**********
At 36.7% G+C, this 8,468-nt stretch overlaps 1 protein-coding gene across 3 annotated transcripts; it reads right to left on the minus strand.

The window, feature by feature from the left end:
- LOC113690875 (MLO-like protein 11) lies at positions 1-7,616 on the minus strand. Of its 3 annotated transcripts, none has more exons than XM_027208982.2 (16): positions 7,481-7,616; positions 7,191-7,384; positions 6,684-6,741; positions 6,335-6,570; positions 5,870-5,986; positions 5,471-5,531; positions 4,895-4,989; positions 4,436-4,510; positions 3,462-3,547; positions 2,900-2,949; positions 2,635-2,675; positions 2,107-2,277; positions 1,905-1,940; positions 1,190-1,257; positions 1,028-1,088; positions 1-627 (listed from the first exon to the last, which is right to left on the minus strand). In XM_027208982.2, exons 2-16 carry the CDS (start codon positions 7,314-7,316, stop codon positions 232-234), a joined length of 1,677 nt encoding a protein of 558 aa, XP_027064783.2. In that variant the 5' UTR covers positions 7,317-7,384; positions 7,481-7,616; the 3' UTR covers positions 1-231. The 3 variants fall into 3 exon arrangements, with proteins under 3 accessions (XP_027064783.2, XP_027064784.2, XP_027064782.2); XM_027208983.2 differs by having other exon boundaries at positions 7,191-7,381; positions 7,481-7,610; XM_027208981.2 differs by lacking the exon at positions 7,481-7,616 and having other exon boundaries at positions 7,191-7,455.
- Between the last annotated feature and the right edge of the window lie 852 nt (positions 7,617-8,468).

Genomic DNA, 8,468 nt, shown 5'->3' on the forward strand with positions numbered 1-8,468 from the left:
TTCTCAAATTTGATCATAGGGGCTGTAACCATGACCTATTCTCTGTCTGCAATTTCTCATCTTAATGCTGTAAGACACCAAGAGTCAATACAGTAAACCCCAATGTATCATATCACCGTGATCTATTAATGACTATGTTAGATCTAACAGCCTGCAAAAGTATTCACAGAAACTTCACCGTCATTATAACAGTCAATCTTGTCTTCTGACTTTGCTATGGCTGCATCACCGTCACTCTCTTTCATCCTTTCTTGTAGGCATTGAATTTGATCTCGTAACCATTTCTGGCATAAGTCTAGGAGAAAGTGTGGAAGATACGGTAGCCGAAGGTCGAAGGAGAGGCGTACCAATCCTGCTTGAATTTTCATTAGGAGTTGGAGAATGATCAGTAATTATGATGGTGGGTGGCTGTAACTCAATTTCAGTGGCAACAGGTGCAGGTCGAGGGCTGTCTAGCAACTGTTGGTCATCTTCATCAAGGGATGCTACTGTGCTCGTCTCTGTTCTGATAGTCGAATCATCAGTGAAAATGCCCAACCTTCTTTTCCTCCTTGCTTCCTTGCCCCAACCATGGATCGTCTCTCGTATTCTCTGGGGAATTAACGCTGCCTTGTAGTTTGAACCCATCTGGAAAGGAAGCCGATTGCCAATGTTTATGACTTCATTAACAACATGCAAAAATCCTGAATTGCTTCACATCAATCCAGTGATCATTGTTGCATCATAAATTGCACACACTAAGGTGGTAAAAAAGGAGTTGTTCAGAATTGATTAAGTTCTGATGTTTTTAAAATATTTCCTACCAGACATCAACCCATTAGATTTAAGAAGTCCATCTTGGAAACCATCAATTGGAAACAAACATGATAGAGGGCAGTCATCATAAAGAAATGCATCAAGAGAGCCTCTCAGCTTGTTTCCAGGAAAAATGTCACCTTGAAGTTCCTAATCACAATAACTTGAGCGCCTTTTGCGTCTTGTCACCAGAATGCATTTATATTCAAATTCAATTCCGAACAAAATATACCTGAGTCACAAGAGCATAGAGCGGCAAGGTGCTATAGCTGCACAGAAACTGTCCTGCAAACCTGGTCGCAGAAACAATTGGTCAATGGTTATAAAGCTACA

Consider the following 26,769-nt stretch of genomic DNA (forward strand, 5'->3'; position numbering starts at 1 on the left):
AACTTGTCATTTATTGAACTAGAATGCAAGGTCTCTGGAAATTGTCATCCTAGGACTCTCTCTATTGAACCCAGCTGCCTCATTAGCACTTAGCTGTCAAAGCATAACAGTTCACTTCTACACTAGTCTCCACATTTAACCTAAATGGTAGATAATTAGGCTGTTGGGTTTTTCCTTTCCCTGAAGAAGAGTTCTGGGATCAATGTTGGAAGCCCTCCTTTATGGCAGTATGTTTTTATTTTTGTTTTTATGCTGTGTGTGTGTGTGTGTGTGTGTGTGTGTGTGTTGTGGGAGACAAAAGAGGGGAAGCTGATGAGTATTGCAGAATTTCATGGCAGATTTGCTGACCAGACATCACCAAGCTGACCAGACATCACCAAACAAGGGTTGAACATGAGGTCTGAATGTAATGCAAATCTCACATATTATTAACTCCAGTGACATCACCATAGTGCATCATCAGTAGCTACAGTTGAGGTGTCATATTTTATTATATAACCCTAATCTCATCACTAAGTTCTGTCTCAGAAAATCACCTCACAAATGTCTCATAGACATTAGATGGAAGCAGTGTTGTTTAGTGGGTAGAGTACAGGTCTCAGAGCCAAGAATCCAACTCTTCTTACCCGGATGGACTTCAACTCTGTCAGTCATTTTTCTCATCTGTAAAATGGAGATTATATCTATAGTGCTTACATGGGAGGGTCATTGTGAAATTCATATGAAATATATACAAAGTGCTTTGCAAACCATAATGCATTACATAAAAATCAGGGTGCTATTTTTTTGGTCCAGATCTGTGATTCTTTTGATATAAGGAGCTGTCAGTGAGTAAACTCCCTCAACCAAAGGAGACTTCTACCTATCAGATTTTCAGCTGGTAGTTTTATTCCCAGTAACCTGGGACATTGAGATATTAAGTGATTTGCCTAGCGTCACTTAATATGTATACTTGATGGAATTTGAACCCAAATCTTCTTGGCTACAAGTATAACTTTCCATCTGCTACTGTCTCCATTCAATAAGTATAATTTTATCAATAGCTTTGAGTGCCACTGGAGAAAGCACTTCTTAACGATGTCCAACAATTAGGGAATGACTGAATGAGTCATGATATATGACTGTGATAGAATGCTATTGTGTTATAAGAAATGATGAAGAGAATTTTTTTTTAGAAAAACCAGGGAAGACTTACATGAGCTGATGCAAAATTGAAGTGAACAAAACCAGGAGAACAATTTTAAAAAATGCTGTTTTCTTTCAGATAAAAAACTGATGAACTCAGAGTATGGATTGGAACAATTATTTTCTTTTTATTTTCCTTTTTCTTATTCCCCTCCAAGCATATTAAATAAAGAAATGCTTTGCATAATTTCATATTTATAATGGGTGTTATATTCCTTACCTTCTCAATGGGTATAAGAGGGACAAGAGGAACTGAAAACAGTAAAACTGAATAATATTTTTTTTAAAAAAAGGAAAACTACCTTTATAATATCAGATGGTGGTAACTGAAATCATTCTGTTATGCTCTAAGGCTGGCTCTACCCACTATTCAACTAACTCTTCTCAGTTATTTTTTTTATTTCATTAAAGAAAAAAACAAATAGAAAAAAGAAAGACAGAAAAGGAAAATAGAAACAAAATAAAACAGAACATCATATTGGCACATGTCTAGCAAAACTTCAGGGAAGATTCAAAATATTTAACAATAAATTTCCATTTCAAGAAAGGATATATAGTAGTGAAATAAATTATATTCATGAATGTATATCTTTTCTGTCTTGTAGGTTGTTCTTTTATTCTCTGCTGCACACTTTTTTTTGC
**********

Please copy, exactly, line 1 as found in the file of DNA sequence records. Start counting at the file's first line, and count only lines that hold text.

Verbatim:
At 36.7% G+C, this 8,468-nt stretch overlaps 1 protein-coding gene across 3 annotated transcripts; it reads right to left on the minus strand.